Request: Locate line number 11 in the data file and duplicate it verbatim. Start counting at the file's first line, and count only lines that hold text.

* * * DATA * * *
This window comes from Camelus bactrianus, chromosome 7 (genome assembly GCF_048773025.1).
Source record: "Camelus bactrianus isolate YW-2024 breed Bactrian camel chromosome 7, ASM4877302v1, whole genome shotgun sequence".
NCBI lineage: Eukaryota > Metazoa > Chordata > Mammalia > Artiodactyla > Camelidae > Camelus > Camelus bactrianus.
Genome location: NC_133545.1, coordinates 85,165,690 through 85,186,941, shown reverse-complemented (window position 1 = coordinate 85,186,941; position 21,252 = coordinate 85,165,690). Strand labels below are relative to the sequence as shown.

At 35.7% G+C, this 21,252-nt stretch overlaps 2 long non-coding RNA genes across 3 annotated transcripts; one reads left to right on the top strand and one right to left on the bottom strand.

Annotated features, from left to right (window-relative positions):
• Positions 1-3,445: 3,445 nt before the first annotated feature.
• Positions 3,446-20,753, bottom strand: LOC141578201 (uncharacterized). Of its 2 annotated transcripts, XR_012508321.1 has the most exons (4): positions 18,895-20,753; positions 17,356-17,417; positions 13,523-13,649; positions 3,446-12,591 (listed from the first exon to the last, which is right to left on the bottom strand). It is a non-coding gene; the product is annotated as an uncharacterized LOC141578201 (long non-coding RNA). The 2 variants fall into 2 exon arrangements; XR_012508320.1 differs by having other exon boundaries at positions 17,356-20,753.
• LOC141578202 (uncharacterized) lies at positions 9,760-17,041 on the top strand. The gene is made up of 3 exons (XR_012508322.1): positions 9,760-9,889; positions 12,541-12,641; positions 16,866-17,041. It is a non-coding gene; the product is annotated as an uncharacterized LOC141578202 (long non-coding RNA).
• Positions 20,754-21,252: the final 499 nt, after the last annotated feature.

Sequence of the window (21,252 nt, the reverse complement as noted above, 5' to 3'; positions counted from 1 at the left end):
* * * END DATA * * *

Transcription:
Sequence of the window (21,252 nt, the reverse complement as noted above, 5' to 3'; positions counted from 1 at the left end):